Leaving the desert, MONSTERS VS. ALIENS (2009) would probably be a spotlight in the comedy chapter of Alien Visitors except the parody is more 1950s SF films with the alien invasion played relatively straight. Reese Witherspoon provides the voice of Susan, transformed by a radioactive meteor into Ginormica and sealed away with fellow monsters Dr. Cockroach (Hugh Laurie), the B.O.B. and the Missing Link — until the invasion forces General W.R. Monger (Kiefer Sutherland) to set them free to fight for America. I’ll probably mention this in the Romance chapter as an example of an alien encounter disrupting the course of seemingly true love, first by blocking Susan’s engagement, then showing what a heel her fiance is. I like this one quite a bit. “Dr. Cockroach, would you mind not giving your mad scientist laugh while I’m sitting in this chair?”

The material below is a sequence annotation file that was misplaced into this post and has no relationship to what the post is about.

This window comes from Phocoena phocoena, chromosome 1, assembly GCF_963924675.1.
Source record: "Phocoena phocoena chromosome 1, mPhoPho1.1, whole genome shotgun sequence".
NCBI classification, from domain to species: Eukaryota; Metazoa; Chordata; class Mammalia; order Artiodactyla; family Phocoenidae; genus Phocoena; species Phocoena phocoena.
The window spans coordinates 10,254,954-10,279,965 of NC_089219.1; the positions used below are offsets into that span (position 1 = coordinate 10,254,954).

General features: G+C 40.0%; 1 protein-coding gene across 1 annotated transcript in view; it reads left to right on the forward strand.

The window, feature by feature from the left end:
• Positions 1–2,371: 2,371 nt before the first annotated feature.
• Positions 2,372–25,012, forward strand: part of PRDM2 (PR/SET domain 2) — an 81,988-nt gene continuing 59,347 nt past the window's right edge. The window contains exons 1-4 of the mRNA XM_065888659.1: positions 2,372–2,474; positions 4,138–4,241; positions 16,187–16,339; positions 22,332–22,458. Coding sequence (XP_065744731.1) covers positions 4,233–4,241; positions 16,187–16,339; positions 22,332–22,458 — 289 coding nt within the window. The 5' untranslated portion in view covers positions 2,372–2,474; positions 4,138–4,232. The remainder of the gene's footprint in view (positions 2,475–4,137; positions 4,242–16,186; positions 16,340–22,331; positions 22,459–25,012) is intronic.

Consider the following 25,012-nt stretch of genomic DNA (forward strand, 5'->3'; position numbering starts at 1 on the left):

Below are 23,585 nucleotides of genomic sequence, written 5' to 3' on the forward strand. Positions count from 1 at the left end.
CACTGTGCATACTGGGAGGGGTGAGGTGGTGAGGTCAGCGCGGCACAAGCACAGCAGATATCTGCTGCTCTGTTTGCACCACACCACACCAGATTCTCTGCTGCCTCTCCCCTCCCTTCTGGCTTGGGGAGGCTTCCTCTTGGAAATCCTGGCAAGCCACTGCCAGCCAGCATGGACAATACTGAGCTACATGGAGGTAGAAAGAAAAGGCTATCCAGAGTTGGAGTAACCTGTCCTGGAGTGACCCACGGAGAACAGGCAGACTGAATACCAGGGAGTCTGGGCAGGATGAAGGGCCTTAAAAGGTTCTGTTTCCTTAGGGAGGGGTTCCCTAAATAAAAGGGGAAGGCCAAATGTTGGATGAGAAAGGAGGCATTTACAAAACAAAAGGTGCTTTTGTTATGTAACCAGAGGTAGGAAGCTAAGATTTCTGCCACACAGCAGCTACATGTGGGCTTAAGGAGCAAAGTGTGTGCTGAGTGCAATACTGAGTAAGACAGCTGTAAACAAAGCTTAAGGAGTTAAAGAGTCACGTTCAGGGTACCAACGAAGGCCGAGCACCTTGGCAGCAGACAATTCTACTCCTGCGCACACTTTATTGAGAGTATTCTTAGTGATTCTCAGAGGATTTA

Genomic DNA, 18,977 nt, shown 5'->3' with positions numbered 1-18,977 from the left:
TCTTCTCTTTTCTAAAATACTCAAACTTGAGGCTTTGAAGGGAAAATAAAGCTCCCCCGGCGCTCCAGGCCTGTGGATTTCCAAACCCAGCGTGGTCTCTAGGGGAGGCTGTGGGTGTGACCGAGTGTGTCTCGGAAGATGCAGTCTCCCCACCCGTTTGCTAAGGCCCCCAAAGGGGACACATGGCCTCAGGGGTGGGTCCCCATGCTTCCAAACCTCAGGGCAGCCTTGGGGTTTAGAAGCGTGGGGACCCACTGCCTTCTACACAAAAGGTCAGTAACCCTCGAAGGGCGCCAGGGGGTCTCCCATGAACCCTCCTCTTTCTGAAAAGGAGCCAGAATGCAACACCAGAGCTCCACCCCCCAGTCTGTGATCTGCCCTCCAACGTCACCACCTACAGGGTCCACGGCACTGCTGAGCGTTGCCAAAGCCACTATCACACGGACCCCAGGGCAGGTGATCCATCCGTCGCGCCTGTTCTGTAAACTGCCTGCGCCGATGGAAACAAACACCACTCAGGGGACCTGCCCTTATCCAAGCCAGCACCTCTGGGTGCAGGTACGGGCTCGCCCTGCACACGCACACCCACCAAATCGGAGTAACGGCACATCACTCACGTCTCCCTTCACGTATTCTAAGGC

Ginormica being inspired by 1958’s ATTACK OF THE 50 FOOT WOMAN, I naturally checked that one out: Allison Hayes plays a wealthy alcoholic whose mental condition isn’t improved by the way her sleazeball husband is carrying on an affair with Bad Girl Yvette Vickers; when she claims to have had a close encounter in the desert with a spaceship (which everyone refers to as a satellite — this was right after Sputnik), hubby thinks he can send her to the nuthouse, but then it turns out  Hayes’ encounter has had a few side effects (though they do not make her anywhere near as large as the spectacular poster).